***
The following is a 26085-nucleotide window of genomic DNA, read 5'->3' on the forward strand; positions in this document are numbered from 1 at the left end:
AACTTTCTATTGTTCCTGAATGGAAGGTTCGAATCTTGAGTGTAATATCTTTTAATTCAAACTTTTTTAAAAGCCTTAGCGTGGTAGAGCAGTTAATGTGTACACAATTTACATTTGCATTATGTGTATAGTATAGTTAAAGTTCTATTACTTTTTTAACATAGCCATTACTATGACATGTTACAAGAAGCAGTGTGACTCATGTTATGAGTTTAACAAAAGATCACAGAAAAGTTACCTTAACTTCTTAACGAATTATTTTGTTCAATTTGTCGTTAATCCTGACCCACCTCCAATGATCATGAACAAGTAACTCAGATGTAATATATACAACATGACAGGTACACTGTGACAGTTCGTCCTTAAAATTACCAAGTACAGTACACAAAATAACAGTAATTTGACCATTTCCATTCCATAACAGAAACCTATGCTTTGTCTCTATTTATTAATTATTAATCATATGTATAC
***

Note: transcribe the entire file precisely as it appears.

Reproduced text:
The following is a 26085-nucleotide window of genomic DNA, read 5'->3' on the forward strand; positions in this document are numbered from 1 at the left end:
AACTTTCTATTGTTCCTGAATGGAAGGTTCGAATCTTGAGTGTAATATCTTTTAATTCAAACTTTTTTAAAAGCCTTAGCGTGGTAGAGCAGTTAATGTGTACACAATTTACATTTGCATTATGTGTATAGTATAGTTAAAGTTCTATTACTTTTTTAACATAGCCATTACTATGACATGTTACAAGAAGCAGTGTGACTCATGTTATGAGTTTAACAAAAGATCACAGAAAAGTTACCTTAACTTCTTAACGAATTATTTTGTTCAATTTGTCGTTAATCCTGACCCACCTCCAATGATCATGAACAAGTAACTCAGATGTAATATATACAACATGACAGGTACACTGTGACAGTTCGTCCTTAAAATTACCAAGTACAGTACACAAAATAACAGTAATTTGACCATTTCCATTCCATAACAGAAACCTATGCTTTGTCTCTATTTATTAATTATTAATCATATGTATAC